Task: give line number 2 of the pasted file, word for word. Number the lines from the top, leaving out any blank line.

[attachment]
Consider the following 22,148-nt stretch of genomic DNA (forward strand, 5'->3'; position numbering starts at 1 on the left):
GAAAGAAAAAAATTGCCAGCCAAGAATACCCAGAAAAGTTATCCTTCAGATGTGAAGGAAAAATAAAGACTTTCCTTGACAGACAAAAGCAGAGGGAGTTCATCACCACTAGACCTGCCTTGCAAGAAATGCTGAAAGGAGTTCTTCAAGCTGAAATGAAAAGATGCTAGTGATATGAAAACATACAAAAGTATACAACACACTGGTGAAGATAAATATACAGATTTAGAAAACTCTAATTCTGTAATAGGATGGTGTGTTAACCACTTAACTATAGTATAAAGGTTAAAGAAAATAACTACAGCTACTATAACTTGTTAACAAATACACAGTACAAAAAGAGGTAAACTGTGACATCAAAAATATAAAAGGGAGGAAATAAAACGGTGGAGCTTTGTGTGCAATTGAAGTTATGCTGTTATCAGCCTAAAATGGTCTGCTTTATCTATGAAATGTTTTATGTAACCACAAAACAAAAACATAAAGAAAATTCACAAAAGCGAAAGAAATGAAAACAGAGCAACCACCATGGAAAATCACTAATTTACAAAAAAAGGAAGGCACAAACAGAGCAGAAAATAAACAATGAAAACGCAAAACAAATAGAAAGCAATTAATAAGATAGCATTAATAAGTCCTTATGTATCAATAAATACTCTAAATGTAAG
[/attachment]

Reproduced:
GAAAGAAAAAAATTGCCAGCCAAGAATACCCAGAAAAGTTATCCTTCAGATGTGAAGGAAAAATAAAGACTTTCCTTGACAGACAAAAGCAGAGGGAGTTCATCACCACTAGACCTGCCTTGCAAGAAATGCTGAAAGGAGTTCTTCAAGCTGAAATGAAAAGATGCTAGTGATATGAAAACATACAAAAGTATACAACACACTGGTGAAGATAAATATACAGATTTAGAAAACTCTAATTCTGTAATAGGATGGTGTGTTAACCACTTAACTATAGTATAAAGGTTAAAGAAAATAACTACAGCTACTATAACTTGTTAACAAATACACAGTACAAAAAGAGGTAAACTGTGACATCAAAAATATAAAAGGGAGGAAATAAAACGGTGGAGCTTTGTGTGCAATTGAAGTTATGCTGTTATCAGCCTAAAATGGTCTGCTTTATCTATGAAATGTTTTATGTAACCACAAAACAAAAACATAAAGAAAATTCACAAAAGCGAAAGAAATGAAAACAGAGCAACCACCATGGAAAATCACTAATTTACAAAAAAAGGAAGGCACAAACAGAGCAGAAAATAAACAATGAAAACGCAAAACAAATAGAAAGCAATTAATAAGATAGCATTAATAAGTCCTTATGTATCAATAAATACTCTAAATGTAAG